How Challenger Brands Like Under Armour, Samsung and Sweetgreen Deliver a 1-2 Punch

Source: Credit: for Under Armour

Source: Credit: for Under Armour

[By: Greg Spielberg] [Brand Union] [Read More]

“Challenger.” Not the ideal position to be in.

Who wants to be Burger King to McDonald’s, Trump to Hillary, Holland soccer to Belgium? Enviable, no. But brand competitions are enduring battles, and every brand starts at the bottom. At a panel a few years back, Kickstarter’s co-founder Yancey Strickler reminisced about the endless patience he exercised before his company gained recognition. “Dark days,” he said. Now, the crowdfunding platform far outpaces Indiegogo and the rest of the competitive pack. Being a challenger brand can be a drag but the status gives companies a chance to be playful, experiment, and, oftentimes, adapt more quickly to cultural changes. We took a look at three emergent challenger battles across industries. In sports apparel, Under Armour just overtook Adidas and set its cross-hairs on Nike. Samsung is evolving out from under Apple’s shadow. And, in fast food, Sweetgreen is looking to supplant Chipotle and a buffet of other competitors to feed America’s appetite.

Under Armour beats Adidas, takes on Nike

With $32b in overall sales, Nike is eight times bigger than Under Armour. The iconic brand controls 90% of the North American basketball sneaker market, but Under Armour is a rising contender. The Baltimore-based company knocked Adidas out of US sportswear’s No. 2 spot and is enjoying significant sneaker success, too. UA’s Curry and Curry Two are currently the best-selling basketball shoes in the US, and they’ve assisted the brand’s 350% growth in the category since 2014 (enough for Morgan Stanley to say the results might signal “the end of Nike’s basketball dominance”) Here’s a one-two punch helping drive Under Armour’s success.

Investing in Talent and Cities of Tomorrow

A few years ago, Stephen Curry was a skinny shooter with bum ankles. Now, he’s a two-time MVP and basketball’s most popular player. Curry is emblematic of Under Armour’s sponsorship portfolio, focusing on clean-cut challengers in major sports. Andy Murray (tennis), Jordan Spieth (golf), Julio Jones (football), and Buster Posey (baseball) are All-Stars, but not the best in their league. Same with Notre Dame (college football) and Southampton (UK soccer). They’re relatable to suburban weekend warriors and amateur athletes – Under Armour’s core consumer – and evoke outsized “fervor” from the locals, as VP of Direct-to-Consumer and Omnichannel Digital Sid Jatia puts it. At the same time, Under Armour invests in the best of the best of secondary sports: Michael Phelps (swimming), Lindsey Vonn (skiing), Gisele Bundchen and Misty Copeland (workout), Lee and Tiffany Lakosky (hunting). The diverse focus, and lovable underdogs, paved Under Armour’s path from "football and gym rat" to cross-category competitor. The investment in women accurately anticipated a thriving women’s sportswear market. And the Bundchen, Vonn and Copeland campaigns channel the flexibility, aggression and mental toughness ambitious women cultivate in themselves.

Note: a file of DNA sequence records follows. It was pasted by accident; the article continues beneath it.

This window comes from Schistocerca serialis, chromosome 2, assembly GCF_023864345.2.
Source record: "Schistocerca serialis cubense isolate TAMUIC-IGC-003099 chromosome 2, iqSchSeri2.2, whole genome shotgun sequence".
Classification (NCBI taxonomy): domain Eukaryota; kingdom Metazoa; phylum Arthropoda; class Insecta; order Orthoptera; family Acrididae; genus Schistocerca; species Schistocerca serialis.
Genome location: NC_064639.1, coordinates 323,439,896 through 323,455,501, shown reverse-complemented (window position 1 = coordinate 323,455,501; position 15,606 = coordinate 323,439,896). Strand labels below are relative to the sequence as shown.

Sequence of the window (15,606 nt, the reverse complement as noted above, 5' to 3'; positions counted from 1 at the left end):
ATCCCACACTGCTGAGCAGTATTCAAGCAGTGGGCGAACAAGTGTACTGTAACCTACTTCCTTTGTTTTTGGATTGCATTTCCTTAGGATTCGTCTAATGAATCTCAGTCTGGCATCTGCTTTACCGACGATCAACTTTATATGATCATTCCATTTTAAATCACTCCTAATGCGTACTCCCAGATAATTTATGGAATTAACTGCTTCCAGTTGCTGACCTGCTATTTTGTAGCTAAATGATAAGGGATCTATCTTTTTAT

Under Armour’s Curry deal put a halo over the brand, but all of their Droga5 campaigns whisper that you, too, can overachieve, even if you’re not the biggest, tallest, fastest, strongest. It speaks to their appreciation for the challenger journey, a personality Nike doesn’t embody. (In a seismic folly, Nike lost Curry when their pitchman called him the wrong name and then showed a recycled slide with fellow NBA player Kevin Durant’s name. Meeting adjourned.) Under Armour understands that winning isn’t the only wellspring for fervor, a perspective that informs their attack on strategic cities. Born in Baltimore, UA is moving global footwear operations to Portland, just 10 miles east of Nike’s HQ. Instead of setting up next to, say, The Ace Hotel, they’re building the office on the edge of a public sports park that Nike used to sponsor. Under Armour will replace the swoosh, and they’ll work daily in front of the people and hard-earned practice fields it stands for. The move also produces PR, word of mouth and goodwill from Portland’s mayor and creative agencies who are always happy to tout the city as America’s pre-eminent city for athletic and outdoor innovation.